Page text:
Trip Report: Geauga Lake
Aurora, Ohio - 07/07/1996
Never go to a picnic park on Sunday. Never.
I got a late start on Sunday, but I did make the 150-mile drive to Geauga Lake.
Geauga Lake is in Aurora, Ohio, across the lake from Sea World, more generally
right between Cleveland and Akron.
Geauga is not the easiest park in the state to get to. It isn't that it is particularly
complicated, but while there are at least three Interstate-grade highways in the
vicinity, none of them go where you need them to go. All of the major roads in
the Cleveland area run parallel. Most important, there is no exit from IR-271N
to OH-82E...you have to get off at OH-8N and take OH-8 to OH-82. Rand McNally
doesn't show this little problem, and it cost me going about 10 miles out of my
Parking is $4, but at least the lot is mostly paved. They took my Wyandot Lake
season pass at the Season Pass entrance...very streamlined--no guest-book to
sign, or any similar such nonsense. Adult admission is about $20 these days,
and includes the waterpark, which I completely skipped. The weather was very
hot and very humid.
Everyone knows that it is usually a mistake to visit a popular amusement park
on a Saturday. And at the big parks like Cedar Point and Kings Island, the crowds
are generally noticeably smaller on Sunday. But the story is different for parks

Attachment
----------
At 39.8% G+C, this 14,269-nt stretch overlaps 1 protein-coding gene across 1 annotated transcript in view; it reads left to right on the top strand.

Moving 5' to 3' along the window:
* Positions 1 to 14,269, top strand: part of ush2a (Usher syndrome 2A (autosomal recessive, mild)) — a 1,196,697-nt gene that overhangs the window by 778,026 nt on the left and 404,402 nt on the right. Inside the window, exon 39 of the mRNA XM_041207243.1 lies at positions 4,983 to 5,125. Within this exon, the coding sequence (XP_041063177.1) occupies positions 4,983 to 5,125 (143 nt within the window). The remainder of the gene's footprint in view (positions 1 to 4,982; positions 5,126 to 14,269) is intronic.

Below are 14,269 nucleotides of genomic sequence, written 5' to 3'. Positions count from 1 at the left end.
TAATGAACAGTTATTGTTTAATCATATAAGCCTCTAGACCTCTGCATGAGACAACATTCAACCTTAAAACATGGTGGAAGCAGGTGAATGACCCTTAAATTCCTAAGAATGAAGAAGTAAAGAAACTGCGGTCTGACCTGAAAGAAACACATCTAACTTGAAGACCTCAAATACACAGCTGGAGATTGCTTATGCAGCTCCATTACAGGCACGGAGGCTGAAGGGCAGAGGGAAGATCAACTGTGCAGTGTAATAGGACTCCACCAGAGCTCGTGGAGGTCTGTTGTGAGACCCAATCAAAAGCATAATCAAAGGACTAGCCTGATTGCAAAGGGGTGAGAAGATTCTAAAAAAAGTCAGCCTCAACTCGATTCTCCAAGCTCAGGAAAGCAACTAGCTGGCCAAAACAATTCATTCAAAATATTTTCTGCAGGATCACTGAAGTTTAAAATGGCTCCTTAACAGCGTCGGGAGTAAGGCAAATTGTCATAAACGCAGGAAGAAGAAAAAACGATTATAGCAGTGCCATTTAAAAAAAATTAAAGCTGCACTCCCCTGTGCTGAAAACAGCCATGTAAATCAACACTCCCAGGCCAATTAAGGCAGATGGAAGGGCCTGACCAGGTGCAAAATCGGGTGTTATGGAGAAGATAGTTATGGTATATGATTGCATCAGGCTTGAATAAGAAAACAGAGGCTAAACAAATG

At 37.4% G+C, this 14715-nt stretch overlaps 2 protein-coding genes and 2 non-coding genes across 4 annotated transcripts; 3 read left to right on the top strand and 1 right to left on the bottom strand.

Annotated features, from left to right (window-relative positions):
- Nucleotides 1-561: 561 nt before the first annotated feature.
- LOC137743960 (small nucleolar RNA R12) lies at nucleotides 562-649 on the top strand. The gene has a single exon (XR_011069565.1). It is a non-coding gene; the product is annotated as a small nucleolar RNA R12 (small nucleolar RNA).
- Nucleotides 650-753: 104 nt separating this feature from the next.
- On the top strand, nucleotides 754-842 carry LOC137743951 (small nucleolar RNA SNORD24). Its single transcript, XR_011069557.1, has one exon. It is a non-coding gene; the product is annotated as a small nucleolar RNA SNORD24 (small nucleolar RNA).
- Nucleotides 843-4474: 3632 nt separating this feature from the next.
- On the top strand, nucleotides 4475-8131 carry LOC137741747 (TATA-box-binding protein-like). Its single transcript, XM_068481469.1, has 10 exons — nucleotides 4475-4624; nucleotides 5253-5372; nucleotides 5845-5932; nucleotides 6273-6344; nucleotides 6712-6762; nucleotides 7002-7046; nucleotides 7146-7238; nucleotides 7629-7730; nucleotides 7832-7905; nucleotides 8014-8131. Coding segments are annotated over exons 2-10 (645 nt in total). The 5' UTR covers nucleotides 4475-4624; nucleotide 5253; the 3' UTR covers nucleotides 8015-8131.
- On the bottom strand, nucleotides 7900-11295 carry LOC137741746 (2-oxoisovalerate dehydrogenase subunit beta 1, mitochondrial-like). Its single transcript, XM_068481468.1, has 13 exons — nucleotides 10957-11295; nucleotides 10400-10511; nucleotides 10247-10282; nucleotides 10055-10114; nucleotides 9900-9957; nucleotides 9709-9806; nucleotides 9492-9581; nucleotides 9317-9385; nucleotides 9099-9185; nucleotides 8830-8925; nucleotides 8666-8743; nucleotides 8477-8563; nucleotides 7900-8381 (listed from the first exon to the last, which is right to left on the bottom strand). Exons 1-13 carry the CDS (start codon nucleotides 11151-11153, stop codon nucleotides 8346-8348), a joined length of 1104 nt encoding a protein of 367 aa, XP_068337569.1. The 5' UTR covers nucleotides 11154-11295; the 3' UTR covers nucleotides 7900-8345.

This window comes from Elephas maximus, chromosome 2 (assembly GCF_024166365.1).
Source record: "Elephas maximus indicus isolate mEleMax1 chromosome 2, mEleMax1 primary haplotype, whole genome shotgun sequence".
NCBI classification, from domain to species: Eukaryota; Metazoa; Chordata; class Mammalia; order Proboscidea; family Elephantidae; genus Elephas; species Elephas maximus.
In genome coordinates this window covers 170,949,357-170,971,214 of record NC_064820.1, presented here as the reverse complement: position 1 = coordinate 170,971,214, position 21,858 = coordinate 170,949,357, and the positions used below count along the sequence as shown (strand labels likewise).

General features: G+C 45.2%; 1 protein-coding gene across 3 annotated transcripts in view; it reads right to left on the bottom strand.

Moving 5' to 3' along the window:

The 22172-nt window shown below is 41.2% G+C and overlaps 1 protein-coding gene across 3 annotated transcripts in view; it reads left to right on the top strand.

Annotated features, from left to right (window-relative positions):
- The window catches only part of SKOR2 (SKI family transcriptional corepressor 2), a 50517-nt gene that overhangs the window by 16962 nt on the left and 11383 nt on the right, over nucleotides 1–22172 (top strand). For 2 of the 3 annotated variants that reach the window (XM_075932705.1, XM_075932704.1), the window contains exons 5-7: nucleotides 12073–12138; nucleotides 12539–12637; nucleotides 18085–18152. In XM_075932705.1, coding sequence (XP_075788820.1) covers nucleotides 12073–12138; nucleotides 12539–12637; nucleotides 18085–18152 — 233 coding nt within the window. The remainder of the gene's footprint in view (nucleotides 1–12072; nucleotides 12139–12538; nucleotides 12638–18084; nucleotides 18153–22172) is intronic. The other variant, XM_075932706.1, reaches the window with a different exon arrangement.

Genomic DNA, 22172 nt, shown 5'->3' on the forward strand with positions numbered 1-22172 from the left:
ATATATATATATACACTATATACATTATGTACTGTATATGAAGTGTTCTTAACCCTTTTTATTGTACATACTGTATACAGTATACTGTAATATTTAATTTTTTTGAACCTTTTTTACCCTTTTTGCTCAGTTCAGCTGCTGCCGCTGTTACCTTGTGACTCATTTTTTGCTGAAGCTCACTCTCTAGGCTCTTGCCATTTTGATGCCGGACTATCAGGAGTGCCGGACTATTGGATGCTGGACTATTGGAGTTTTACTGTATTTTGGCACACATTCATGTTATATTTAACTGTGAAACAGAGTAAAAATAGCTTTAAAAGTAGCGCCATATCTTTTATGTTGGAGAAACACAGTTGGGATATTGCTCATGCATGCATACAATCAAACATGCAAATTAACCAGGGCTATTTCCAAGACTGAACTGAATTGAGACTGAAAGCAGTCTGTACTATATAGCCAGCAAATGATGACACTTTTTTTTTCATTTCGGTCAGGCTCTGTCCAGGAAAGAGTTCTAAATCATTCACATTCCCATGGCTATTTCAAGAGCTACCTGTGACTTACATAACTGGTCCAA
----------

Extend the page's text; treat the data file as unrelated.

that handle a lot of company picnics, because those picnics are often held on
Sunday, in an effort to avoid the Saturday crowd. Yesterday, it was the Chrysler
Corporation. As usual, the crowd is a bit crude, a little rough around the edges,
though not as bad as PKI. Watch where you step (LOTS of spitting!), watch where
you lean (gum stuck all over), and be aware that while the park tries hard to
keep up, this crowd is really sloppy, leaving trails of garbage throughout the
park. Ugh! Also, you're never more than 25 feet from a burning cigarette
Interesting, though...Geauga Lake really is not structured very well to handle
a large crowd. The park doesn't look so much like it was laid out as that it
just sort of happened. The narrow walkways lead to lots of other narrow walkways,
and there are enough indecision points that you get large groups of people who
are unsure where they really want to be, trying to get past each other. Of course,
the fact that it was a picnic crowd adds another dynamic to it as well...three